Zubr opposition movement: strong like bison
Zubr aims to establish democracy in Belarus and integrate the country into the European Union. With little press freedom, it is not easy to spread the word. But Zubr has its own methods.
On January 14 2001, 40 young people gathered in Belovezskaya Puscha, a National Park and the largest European forest habitat for the ‘zubr’ (bison), to found a new organization, a youth movement for a Democratic and European Belarus. Antos Cialezhnikau – a Belarusian student, forced to escape growing repression in 2002 - is now leading representative of Zubr in Poland and Europe. “Everyone who shares our common values – non-violent resistance, solidarity and personal courage – can be part of the organization. The aim of our movement is to mobilise civil society through social campaigns, street actions, graffiti, leaflet distribution, demonstrations and marches”.
Zubr is still illegal and unlikely to receive any official authorisation. It counts about 5,000 activists and more than 1,000 volunteers and it is made up of a network of coordinators in 152 towns in Belarus. Up to 1.5 million copies of printed material are distributed every week.
Zubr receives and returns strong support from other non violent resistance movements such as OTPOR in Serbia, PORA in Ukraine, KMARA in Georgia and YOX in Azerbaijan, but as Aliaksandr Atroshchankau, press-officer of Zubr in Minsk, notes, “the common feature of the people united through them is that they are ready to sacrifice for democracy and independence of their states. We feel each other’s pains and wish success to each other in this battle. One should say that this is the clear example of brotherhood, the entire family struggles for freedom.”
Democracy through non-violent protest
Aliaksandr continues, “The situation here is very different from Ukraine. Before the “Orange Revolution” there were some independent media organisations and opposition parties in the Parliament; repressions against civil society were not as cruel as they are here in Belarus. After the revolution, Ukraine strode towards democratisation. Belarusians who are participating in the opposition movements are fully aware that they risk being arrested, fired from their jobs or dismissed from university. The authorities are doing their best to marginalise these people from the whole society.”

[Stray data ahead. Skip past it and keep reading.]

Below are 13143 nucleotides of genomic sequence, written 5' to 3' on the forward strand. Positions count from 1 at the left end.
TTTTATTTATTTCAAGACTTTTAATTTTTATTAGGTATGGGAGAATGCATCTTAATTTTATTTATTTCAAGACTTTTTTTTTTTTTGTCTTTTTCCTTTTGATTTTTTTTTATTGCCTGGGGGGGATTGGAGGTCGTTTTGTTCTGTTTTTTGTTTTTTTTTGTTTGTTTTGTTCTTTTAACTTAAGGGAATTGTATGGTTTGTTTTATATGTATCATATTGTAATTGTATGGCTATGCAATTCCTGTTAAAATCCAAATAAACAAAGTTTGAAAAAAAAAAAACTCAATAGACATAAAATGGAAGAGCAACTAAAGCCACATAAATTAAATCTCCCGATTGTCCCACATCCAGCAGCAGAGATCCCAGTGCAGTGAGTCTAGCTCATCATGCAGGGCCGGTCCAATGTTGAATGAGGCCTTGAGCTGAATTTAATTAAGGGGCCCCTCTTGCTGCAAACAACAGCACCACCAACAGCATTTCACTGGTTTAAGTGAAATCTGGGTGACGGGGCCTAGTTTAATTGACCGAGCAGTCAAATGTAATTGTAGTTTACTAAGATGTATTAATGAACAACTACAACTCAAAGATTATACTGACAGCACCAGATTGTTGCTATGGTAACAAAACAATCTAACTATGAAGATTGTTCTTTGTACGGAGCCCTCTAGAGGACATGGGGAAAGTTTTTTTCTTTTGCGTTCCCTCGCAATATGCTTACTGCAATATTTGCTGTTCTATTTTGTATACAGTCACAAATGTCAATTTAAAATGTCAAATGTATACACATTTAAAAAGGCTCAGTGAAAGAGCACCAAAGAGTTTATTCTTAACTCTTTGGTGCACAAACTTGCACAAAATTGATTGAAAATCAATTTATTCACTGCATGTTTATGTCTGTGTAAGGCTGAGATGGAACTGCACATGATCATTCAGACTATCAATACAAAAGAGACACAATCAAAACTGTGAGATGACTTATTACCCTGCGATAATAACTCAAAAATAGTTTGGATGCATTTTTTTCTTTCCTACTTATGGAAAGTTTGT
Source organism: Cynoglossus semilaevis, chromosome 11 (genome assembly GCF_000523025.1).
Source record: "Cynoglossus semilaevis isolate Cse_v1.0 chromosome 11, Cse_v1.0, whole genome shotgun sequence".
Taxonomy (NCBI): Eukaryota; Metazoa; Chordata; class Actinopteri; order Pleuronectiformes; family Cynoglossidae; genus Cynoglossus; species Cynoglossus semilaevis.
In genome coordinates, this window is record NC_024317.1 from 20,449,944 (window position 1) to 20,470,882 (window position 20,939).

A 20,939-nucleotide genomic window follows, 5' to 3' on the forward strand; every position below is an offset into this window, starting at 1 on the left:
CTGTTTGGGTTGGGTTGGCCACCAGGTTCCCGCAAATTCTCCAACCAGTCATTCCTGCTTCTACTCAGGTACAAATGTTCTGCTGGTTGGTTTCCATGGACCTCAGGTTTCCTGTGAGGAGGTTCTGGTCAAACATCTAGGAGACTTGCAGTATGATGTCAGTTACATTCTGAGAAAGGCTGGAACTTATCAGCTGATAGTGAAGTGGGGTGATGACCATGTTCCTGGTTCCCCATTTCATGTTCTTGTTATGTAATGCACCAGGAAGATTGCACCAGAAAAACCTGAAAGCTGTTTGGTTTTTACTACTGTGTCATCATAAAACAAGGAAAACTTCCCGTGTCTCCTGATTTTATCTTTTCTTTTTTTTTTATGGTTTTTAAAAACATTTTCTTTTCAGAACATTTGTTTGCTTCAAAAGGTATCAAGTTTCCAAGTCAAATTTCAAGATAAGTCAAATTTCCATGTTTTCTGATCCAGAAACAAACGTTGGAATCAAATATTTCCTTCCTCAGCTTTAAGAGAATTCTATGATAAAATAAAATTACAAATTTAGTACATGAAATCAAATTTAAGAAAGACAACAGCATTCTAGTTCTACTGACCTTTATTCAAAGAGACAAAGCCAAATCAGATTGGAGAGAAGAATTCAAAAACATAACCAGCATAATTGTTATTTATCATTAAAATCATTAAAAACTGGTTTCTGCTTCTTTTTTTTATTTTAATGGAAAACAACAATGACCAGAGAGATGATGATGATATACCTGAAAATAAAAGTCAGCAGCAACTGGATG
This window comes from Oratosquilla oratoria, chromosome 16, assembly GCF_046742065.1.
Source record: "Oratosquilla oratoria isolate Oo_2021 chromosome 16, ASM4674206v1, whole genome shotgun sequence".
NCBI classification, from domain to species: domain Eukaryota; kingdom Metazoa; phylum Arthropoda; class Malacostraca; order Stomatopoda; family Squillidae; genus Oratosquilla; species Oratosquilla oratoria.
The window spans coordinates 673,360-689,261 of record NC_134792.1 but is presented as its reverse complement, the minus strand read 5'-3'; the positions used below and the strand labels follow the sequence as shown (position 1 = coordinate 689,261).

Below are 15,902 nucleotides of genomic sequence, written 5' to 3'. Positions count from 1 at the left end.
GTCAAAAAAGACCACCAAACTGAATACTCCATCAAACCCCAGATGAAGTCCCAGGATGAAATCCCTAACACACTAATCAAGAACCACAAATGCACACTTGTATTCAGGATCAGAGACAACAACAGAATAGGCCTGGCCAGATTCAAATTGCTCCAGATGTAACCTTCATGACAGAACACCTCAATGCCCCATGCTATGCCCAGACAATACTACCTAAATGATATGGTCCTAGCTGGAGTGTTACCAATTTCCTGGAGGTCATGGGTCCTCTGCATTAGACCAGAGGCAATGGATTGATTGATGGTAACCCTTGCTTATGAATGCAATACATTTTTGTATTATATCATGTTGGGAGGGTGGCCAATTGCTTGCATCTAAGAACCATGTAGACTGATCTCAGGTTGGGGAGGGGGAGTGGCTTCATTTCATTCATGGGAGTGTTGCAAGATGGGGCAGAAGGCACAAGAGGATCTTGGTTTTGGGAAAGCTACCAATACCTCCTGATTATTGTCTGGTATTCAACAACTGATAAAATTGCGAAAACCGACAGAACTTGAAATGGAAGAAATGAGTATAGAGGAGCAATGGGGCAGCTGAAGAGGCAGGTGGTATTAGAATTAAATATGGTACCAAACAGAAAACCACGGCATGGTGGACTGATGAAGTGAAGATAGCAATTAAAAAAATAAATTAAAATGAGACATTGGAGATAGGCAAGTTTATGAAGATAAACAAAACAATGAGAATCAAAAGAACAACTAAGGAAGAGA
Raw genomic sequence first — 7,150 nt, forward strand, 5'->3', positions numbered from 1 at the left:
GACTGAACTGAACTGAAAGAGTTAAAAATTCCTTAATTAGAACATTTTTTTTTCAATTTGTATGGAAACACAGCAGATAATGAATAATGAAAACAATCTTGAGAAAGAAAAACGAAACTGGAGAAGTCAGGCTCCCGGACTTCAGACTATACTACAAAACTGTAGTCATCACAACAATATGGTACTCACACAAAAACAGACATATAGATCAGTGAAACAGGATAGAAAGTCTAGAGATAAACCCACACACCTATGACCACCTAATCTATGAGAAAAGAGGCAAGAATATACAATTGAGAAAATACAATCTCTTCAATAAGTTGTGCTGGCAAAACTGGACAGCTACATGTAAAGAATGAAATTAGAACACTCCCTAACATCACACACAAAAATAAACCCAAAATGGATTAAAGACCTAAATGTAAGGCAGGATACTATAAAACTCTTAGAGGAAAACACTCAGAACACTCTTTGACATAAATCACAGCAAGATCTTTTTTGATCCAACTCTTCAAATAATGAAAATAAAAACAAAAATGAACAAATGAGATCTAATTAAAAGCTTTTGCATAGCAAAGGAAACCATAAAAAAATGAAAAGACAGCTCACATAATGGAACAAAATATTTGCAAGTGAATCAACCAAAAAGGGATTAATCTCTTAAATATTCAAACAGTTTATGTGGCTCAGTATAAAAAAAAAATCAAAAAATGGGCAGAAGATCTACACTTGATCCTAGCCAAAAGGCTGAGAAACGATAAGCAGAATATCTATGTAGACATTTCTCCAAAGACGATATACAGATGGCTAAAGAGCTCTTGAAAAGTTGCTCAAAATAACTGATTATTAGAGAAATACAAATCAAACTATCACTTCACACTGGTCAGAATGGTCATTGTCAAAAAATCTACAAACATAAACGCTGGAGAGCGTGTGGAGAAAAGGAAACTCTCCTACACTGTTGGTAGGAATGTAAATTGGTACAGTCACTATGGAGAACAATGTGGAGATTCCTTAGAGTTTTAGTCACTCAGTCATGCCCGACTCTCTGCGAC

The relative economic stability and repressive conduct of the authorities are the main reasons for passive acceptance of the current regime by the citizens. The crucial obstacle in Belarus is a lack of information, which results in an increasing fear of change of the current system. As Aliaksandr argues, “Belarusian media belongs to Lukashenko.” He closed down over 25 independent media outlets in 2005 alone. The independent press was virtually wiped out, and Belarus rates 185th, and not free, on the Freedom House Press Freedom rankings of 2005. Consequently, communication with the entire population is maintained in the old-fashioned way, by using illegal printing presses. The importance of the internet is also increasing despite the government monopoly resulting in high prices for internet connections leading to only 10% of nationals having some internet access. The government is also able to monitor all internet activity and therefore has a strong hold on content.
Zubr has set a specific action held on the 16th of each month to demonstrate support for policital prisoners and to commemorate victims of political oppression, and is drawing more and more popular support. It all began on the 16th of September 2005, during a rally in Minsk dedicated to the disappearance of opposition politician Viktar Hanchar and businessman Anatol Krasouski. The police began to disperse the participants and confiscate their flags. One Zubr member took off his denim jacket and made a flag with it. He then was severely beaten and spent one week in the hospital. When he was discharged, he was met by several people wearing denim ribbons to express their solidarity with him. “We decided at that time to celebrate the 16th of September as the day of solidarity. Every 16th of the month, we ask Belarusians to turn off the lights in their homes at 8pm and to put lit candles in their windows for 15 minutes,” explains Aliaksandr. Since then, every day thousands of denim ribbons appear on monuments, fences, lampposts and on the clothes of young people at their own risk.
Belarus: a part of Europe
Both Antos and Aliaksandr would like to see the future of their country integrated into the European family and they consider themselves as Europeans without any doubt. But the European Union does not seem very 'active' in terms of Belarus. According to Aliaksandr, “all the main European States have close economic relations with the regime, showing little concern for human and civil rights violations. I would expect a strong statement from the EU to demand freedom for political prisoners, immediate end to political persecution and adequate measures in case of violation of these requests”. “Freedom, truth and justice are strong European values”, Antos continues, “and we are precisely asking for them.”
To use Aliaksandr’s words, “the future EU membership for our country does not have only political or economic importance. This is a matter of history. We now have to make a choice between fear and a European future”.